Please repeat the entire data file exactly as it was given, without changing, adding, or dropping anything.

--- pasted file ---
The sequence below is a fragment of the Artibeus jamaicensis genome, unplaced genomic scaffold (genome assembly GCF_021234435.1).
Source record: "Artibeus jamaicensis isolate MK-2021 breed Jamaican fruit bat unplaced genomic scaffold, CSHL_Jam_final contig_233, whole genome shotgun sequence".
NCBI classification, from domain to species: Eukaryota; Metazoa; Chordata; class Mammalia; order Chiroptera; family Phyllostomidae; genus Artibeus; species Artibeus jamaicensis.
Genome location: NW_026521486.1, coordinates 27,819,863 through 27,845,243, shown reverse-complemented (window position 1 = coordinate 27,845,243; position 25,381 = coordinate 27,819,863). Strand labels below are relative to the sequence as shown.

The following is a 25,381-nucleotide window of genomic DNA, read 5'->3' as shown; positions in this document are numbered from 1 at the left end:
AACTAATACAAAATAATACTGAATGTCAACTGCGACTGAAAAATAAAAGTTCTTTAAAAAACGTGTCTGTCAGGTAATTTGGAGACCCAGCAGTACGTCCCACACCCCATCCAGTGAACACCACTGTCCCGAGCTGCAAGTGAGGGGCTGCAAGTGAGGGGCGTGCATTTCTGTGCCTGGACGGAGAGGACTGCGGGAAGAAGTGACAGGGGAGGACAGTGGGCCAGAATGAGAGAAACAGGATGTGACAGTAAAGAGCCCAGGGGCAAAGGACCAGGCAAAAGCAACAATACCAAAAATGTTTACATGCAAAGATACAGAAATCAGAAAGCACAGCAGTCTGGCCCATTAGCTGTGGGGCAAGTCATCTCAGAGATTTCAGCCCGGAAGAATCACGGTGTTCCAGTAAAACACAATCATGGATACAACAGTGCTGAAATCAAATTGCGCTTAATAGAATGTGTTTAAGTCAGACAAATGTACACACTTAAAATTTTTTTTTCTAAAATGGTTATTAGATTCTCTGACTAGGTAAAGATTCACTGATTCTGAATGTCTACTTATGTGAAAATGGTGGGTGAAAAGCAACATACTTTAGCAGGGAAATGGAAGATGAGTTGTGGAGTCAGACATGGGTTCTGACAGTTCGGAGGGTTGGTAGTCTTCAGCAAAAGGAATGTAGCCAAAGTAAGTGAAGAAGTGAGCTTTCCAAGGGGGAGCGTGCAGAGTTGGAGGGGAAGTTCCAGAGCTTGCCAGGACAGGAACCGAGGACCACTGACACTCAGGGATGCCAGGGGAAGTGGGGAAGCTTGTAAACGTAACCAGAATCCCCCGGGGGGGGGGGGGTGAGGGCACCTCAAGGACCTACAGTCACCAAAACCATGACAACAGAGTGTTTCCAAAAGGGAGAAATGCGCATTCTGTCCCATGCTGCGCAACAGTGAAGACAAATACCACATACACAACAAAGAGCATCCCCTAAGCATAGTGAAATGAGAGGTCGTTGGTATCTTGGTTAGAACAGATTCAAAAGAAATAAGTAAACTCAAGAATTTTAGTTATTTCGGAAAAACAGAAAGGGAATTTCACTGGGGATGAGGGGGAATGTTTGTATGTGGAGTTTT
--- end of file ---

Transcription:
The sequence below is a fragment of the Artibeus jamaicensis genome, unplaced genomic scaffold (genome assembly GCF_021234435.1).
Source record: "Artibeus jamaicensis isolate MK-2021 breed Jamaican fruit bat unplaced genomic scaffold, CSHL_Jam_final contig_233, whole genome shotgun sequence".
NCBI classification, from domain to species: Eukaryota; Metazoa; Chordata; class Mammalia; order Chiroptera; family Phyllostomidae; genus Artibeus; species Artibeus jamaicensis.
Genome location: NW_026521486.1, coordinates 27,819,863 through 27,845,243, shown reverse-complemented (window position 1 = coordinate 27,845,243; position 25,381 = coordinate 27,819,863). Strand labels below are relative to the sequence as shown.

The following is a 25,381-nucleotide window of genomic DNA, read 5'->3' as shown; positions in this document are numbered from 1 at the left end:
AACTAATACAAAATAATACTGAATGTCAACTGCGACTGAAAAATAAAAGTTCTTTAAAAAACGTGTCTGTCAGGTAATTTGGAGACCCAGCAGTACGTCCCACACCCCATCCAGTGAACACCACTGTCCCGAGCTGCAAGTGAGGGGCTGCAAGTGAGGGGCGTGCATTTCTGTGCCTGGACGGAGAGGACTGCGGGAAGAAGTGACAGGGGAGGACAGTGGGCCAGAATGAGAGAAACAGGATGTGACAGTAAAGAGCCCAGGGGCAAAGGACCAGGCAAAAGCAACAATACCAAAAATGTTTACATGCAAAGATACAGAAATCAGAAAGCACAGCAGTCTGGCCCATTAGCTGTGGGGCAAGTCATCTCAGAGATTTCAGCCCGGAAGAATCACGGTGTTCCAGTAAAACACAATCATGGATACAACAGTGCTGAAATCAAATTGCGCTTAATAGAATGTGTTTAAGTCAGACAAATGTACACACTTAAAATTTTTTTTTCTAAAATGGTTATTAGATTCTCTGACTAGGTAAAGATTCACTGATTCTGAATGTCTACTTATGTGAAAATGGTGGGTGAAAAGCAACATACTTTAGCAGGGAAATGGAAGATGAGTTGTGGAGTCAGACATGGGTTCTGACAGTTCGGAGGGTTGGTAGTCTTCAGCAAAAGGAATGTAGCCAAAGTAAGTGAAGAAGTGAGCTTTCCAAGGGGGAGCGTGCAGAGTTGGAGGGGAAGTTCCAGAGCTTGCCAGGACAGGAACCGAGGACCACTGACACTCAGGGATGCCAGGGGAAGTGGGGAAGCTTGTAAACGTAACCAGAATCCCCCGGGGGGGGGGGGGTGAGGGCACCTCAAGGACCTACAGTCACCAAAACCATGACAACAGAGTGTTTCCAAAAGGGAGAAATGCGCATTCTGTCCCATGCTGCGCAACAGTGAAGACAAATACCACATACACAACAAAGAGCATCCCCTAAGCATAGTGAAATGAGAGGTCGTTGGTATCTTGGTTAGAACAGATTCAAAAGAAATAAGTAAACTCAAGAATTTTAGTTATTTCGGAAAAACAGAAAGGGAATTTCACTGGGGATGAGGGGGAATGTTTGTATGTGGAGTTTT